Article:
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Friday 31 May 2013
A new £1 million project will see the UK’s nine top music conservatoires leading the world’s largest ever study into the health and wellbeing of performing musicians.
Musical Impact is a new four-year research project, starting in September 2013. It aims to generate new knowledge of the physical and mental demands of music making, to contribute new insight into chronic and acute health problems and their impact over time, and to examine effective strategies for health promotion. While musicians typically have a long history of self-sufficiency in managing the challenges of performing, Musical Impact aspires to complement musicians’ own ingenuity by providing comprehensive, evidence-led resources to help maximise their educational and professional opportunities.
The project will be led by Conservatoires UK (CUK) – the organisation which represents nine major UK conservatoires – and will also involve scientists from Cardiff University and Cardiff Metropolitan University. Crucially, these centres of learning will be working with professional musicians and their employers – via the Musicians’ Union and the Association of British Orchestras (ABO) – as well as health practitioners and researchers linked to the British Association for Performing Arts Medicine (BAPAM) and the International Health Humanities Network.
This £1 million project is underpinned by a major £800,000 grant from the Arts and Humanities Research Council (AHRC), with the remaining £200,000 coming from the participating institutions.
The project has three core strands of research:
1. A longitudinal study of physical and mental fitness for performance
This strand will investigate the incidence and extent of injuries and ill-health among musicians working in Britain, as well as the physical, psychological, environmental and musical factors that determine musicians’ health and wellbeing. Led by Aaron Williamon (Royal College of Music), with Rosie Perkins (Royal College of Music), Helen Reid (Guildhall School of Music and Drama) and David Wasley (Cardiff Metropolitan University).
2. The physical and mental demands of practising and performing
This strand will study the physical and mental demands of music making and training using cutting edge physiological monitoring equipment. Led by Emma Redding (Trinity Laban Conservatoire of Music and Dance), with Alan Watson (Cardiff University).
3. Health promotion in music education and the profession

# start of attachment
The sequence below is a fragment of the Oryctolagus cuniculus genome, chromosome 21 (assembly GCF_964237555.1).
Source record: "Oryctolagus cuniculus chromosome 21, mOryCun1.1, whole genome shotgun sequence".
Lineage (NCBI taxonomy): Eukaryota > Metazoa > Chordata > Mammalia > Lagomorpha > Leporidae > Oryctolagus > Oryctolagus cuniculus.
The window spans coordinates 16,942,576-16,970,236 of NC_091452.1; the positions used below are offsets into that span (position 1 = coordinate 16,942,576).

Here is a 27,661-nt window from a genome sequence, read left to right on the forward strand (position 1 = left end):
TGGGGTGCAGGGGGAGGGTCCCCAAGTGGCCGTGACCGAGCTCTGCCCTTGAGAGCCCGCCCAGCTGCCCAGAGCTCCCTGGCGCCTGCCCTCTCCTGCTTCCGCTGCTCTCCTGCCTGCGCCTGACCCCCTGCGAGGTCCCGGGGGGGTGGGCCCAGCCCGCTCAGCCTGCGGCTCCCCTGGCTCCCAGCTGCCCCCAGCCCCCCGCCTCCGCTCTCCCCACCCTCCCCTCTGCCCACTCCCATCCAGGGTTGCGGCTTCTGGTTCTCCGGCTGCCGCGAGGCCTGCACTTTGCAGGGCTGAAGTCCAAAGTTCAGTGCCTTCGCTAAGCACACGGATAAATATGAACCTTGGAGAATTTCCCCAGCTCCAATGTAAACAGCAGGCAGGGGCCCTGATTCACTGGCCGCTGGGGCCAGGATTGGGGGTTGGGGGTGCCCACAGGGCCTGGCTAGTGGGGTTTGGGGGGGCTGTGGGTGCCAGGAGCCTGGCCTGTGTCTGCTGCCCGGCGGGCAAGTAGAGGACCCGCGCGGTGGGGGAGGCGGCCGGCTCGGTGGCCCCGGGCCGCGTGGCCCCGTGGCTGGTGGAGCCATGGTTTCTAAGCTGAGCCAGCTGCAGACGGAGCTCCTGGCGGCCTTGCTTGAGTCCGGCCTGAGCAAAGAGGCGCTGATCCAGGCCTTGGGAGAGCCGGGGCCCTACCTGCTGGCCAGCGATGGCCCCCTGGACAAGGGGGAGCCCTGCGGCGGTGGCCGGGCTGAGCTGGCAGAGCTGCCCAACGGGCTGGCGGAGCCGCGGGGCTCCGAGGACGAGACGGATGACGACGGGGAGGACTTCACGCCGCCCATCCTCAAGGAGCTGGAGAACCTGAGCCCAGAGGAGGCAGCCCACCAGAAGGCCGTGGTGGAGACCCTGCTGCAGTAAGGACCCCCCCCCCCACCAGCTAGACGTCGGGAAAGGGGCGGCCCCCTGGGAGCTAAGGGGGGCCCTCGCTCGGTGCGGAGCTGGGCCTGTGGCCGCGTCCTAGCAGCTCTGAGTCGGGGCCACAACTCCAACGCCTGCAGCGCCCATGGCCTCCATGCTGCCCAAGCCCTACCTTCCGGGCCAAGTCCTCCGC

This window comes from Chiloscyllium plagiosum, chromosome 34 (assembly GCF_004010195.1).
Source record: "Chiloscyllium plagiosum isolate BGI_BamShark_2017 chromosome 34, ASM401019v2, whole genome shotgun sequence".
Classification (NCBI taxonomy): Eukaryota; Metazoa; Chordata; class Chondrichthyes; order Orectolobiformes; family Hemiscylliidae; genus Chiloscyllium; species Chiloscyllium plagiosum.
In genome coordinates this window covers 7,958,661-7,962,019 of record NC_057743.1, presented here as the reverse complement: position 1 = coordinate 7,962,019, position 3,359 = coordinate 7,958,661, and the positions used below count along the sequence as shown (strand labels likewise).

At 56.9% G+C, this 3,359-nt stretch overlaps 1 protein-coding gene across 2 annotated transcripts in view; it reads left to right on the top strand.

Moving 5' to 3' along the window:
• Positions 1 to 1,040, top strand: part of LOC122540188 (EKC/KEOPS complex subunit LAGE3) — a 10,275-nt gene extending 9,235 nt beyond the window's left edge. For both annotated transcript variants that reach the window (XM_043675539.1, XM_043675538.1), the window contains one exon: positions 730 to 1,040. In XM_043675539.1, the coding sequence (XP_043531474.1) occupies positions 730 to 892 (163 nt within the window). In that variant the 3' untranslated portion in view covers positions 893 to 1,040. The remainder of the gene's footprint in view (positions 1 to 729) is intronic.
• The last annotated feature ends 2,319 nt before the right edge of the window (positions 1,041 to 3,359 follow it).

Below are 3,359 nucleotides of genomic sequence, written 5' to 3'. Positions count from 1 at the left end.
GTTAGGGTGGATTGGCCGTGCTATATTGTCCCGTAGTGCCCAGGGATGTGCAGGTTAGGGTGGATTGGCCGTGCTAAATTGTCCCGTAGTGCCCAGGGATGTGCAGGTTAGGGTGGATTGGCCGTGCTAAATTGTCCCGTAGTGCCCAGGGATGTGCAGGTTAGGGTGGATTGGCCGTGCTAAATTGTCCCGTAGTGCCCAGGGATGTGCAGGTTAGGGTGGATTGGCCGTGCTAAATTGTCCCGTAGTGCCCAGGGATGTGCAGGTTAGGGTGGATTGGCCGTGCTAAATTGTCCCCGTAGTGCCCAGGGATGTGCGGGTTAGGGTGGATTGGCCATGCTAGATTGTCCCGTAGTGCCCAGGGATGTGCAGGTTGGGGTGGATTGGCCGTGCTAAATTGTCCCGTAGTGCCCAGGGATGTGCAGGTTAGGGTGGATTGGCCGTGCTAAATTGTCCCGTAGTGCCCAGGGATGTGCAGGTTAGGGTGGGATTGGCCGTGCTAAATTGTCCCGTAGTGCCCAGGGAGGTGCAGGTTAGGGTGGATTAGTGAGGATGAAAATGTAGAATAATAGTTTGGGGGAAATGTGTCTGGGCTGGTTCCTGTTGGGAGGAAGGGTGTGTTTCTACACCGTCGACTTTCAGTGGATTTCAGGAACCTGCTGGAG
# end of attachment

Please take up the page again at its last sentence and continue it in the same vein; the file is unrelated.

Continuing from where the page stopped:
This strand will examine current approaches to promoting health, adapting, applying and evaluating them across music educational and professional contexts. Led by Jane Ginsborg (Royal Northern College of Music), with Stephen Broad (Royal Conservatoire of Scotland).
Professor Colin Lawson – Chair of the CUK Research Forum and Director of the Royal College of Music – commented: “Nothing is more important to the members of CUK than the health and wellbeing of our students. We are delighted to be working together on a project that promises to make such a positive difference to their lives”.
Aaron Williamon, Professor of Performance Science at the Royal College of Music, commented: “I’m thrilled about Musical Impact, which offers an exciting opportunity to make a tangible difference to the lives and health of musicians, from those at the earliest stages of their training to musicians with established careers.”
Emma Redding, Head of Dance Science at Trinity Laban Conservatoire of Music and Dance, commented: “This is the biggest and most significant project of its kind. Its impact will be far-reaching not only for musicians but also those teaching them".
Professor Jane Ginsborg, Associate Dean of Research and Enterprise at the Royal Northern College of Music, commented: “Health and wellbeing are fundamental to music-making at all levels. I am looking forward enormously to collaborating with conservatoire-, university- and industry-based colleagues on a project that has such potential for effecting change.”
Diane Widdison of the Musicians’ Union commented: “We represent over 30,000 professional musicians who work in all areas of the music industry. The health and wellbeing of our members is an integral part of our work, and this project represents an important and necessary area of study.”
Mark Pemberton of the Association of British Orchestras commented: “The ABO is delighted to collaborate on this project. The outcomes of the research will have benefits for the health and wellbeing of professional musicians working in British orchestras and will help ensure that British orchestras continue to deliver the highest standards in musical performance.”